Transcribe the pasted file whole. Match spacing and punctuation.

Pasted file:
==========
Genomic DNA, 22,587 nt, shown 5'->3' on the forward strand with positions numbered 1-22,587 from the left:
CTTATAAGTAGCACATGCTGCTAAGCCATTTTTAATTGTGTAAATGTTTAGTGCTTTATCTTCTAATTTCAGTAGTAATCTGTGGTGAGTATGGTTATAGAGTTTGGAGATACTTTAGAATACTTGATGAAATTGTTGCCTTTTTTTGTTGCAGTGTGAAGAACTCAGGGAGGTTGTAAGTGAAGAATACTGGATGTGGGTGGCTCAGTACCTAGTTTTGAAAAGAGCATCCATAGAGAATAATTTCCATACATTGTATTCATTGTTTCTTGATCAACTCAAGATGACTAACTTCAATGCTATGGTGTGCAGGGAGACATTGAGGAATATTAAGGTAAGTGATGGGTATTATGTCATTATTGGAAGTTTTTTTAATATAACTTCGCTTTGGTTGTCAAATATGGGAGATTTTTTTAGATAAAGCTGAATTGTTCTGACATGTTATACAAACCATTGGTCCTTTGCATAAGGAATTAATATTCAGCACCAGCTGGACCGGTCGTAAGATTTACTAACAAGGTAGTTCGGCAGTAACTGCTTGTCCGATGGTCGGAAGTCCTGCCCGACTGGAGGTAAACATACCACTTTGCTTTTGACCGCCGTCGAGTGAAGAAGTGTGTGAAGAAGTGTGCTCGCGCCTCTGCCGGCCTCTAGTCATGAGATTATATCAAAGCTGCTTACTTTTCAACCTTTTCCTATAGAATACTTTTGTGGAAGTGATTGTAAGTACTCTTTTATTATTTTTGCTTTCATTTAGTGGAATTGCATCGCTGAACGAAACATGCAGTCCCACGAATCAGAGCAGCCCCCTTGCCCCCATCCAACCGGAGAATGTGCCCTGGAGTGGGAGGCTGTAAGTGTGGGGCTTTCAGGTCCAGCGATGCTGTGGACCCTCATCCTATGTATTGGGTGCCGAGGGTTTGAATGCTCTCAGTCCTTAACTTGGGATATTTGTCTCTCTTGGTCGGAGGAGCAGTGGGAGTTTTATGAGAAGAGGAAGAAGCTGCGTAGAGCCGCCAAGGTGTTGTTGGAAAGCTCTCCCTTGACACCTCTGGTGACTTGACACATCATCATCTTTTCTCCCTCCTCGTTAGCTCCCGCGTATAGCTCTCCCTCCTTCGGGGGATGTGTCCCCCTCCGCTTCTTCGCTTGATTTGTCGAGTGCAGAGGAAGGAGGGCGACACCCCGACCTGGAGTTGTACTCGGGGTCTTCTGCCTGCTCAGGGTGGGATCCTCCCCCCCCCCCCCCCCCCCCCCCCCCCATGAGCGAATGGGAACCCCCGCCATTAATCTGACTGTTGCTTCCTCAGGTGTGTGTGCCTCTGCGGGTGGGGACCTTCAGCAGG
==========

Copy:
Genomic DNA, 22,587 nt, shown 5'->3' on the forward strand with positions numbered 1-22,587 from the left:
CTTATAAGTAGCACATGCTGCTAAGCCATTTTTAATTGTGTAAATGTTTAGTGCTTTATCTTCTAATTTCAGTAGTAATCTGTGGTGAGTATGGTTATAGAGTTTGGAGATACTTTAGAATACTTGATGAAATTGTTGCCTTTTTTTGTTGCAGTGTGAAGAACTCAGGGAGGTTGTAAGTGAAGAATACTGGATGTGGGTGGCTCAGTACCTAGTTTTGAAAAGAGCATCCATAGAGAATAATTTCCATACATTGTATTCATTGTTTCTTGATCAACTCAAGATGACTAACTTCAATGCTATGGTGTGCAGGGAGACATTGAGGAATATTAAGGTAAGTGATGGGTATTATGTCATTATTGGAAGTTTTTTTAATATAACTTCGCTTTGGTTGTCAAATATGGGAGATTTTTTTAGATAAAGCTGAATTGTTCTGACATGTTATACAAACCATTGGTCCTTTGCATAAGGAATTAATATTCAGCACCAGCTGGACCGGTCGTAAGATTTACTAACAAGGTAGTTCGGCAGTAACTGCTTGTCCGATGGTCGGAAGTCCTGCCCGACTGGAGGTAAACATACCACTTTGCTTTTGACCGCCGTCGAGTGAAGAAGTGTGTGAAGAAGTGTGCTCGCGCCTCTGCCGGCCTCTAGTCATGAGATTATATCAAAGCTGCTTACTTTTCAACCTTTTCCTATAGAATACTTTTGTGGAAGTGATTGTAAGTACTCTTTTATTATTTTTGCTTTCATTTAGTGGAATTGCATCGCTGAACGAAACATGCAGTCCCACGAATCAGAGCAGCCCCCTTGCCCCCATCCAACCGGAGAATGTGCCCTGGAGTGGGAGGCTGTAAGTGTGGGGCTTTCAGGTCCAGCGATGCTGTGGACCCTCATCCTATGTATTGGGTGCCGAGGGTTTGAATGCTCTCAGTCCTTAACTTGGGATATTTGTCTCTCTTGGTCGGAGGAGCAGTGGGAGTTTTATGAGAAGAGGAAGAAGCTGCGTAGAGCCGCCAAGGTGTTGTTGGAAAGCTCTCCCTTGACACCTCTGGTGACTTGACACATCATCATCTTTTCTCCCTCCTCGTTAGCTCCCGCGTATAGCTCTCCCTCCTTCGGGGGATGTGTCCCCCTCCGCTTCTTCGCTTGATTTGTCGAGTGCAGAGGAAGGAGGGCGACACCCCGACCTGGAGTTGTACTCGGGGTCTTCTGCCTGCTCAGGGTGGGATCCTCCCCCCCCCCCCCCCCCCCCCCCCCCCATGAGCGAATGGGAACCCCCGCCATTAATCTGACTGTTGCTTCCTCAGGTGTGTGTGCCTCTGCGGGTGGGGACCTTCAGCAGG